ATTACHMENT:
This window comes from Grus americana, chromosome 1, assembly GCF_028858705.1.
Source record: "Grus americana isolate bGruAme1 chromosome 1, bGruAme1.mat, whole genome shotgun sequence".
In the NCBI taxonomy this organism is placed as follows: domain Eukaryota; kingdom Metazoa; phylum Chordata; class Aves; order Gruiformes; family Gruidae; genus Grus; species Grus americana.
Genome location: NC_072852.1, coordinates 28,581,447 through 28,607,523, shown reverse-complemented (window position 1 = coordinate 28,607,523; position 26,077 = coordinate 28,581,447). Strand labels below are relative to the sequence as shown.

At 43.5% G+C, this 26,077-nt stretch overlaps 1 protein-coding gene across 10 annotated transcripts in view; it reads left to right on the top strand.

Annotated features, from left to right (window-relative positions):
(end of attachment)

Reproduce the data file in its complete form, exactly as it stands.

This window comes from Grus americana, chromosome 1, assembly GCF_028858705.1.
Source record: "Grus americana isolate bGruAme1 chromosome 1, bGruAme1.mat, whole genome shotgun sequence".
In the NCBI taxonomy this organism is placed as follows: domain Eukaryota; kingdom Metazoa; phylum Chordata; class Aves; order Gruiformes; family Gruidae; genus Grus; species Grus americana.
Genome location: NC_072852.1, coordinates 28,581,447 through 28,607,523, shown reverse-complemented (window position 1 = coordinate 28,607,523; position 26,077 = coordinate 28,581,447). Strand labels below are relative to the sequence as shown.

At 43.5% G+C, this 26,077-nt stretch overlaps 1 protein-coding gene across 10 annotated transcripts in view; it reads left to right on the top strand.

Annotated features, from left to right (window-relative positions):